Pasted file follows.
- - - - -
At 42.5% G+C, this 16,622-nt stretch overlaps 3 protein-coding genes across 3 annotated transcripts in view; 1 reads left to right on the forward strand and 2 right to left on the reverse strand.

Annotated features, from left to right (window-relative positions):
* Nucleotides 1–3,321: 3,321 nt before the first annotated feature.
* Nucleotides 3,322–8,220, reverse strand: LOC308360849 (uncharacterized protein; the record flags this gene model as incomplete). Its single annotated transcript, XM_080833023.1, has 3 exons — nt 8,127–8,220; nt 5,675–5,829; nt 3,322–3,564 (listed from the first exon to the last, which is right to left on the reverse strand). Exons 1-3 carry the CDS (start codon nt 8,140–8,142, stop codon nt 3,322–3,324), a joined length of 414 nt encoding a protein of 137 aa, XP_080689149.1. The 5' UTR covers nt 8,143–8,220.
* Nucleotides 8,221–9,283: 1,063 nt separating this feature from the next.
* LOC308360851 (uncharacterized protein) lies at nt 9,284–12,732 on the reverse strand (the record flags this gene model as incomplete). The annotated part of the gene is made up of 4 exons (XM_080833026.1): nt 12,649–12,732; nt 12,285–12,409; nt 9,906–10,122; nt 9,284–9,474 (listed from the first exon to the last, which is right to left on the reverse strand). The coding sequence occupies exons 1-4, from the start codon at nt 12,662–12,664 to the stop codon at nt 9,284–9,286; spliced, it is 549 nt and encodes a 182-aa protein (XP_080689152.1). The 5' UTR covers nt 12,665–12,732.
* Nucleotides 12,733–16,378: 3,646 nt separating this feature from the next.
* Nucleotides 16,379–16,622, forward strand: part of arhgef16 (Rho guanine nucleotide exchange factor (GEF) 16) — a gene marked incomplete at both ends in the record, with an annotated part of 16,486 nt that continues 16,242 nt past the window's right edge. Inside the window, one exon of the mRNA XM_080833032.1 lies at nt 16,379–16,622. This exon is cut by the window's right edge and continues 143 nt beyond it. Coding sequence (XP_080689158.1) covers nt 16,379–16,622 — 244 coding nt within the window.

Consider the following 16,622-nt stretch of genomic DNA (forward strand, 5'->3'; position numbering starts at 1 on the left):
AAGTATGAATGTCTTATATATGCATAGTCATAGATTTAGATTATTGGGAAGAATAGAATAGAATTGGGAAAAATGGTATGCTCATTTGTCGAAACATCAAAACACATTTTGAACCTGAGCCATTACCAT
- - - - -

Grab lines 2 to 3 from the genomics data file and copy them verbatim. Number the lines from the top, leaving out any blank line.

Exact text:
Annotated features, from left to right (window-relative positions):
* Nucleotides 1–3,321: 3,321 nt before the first annotated feature.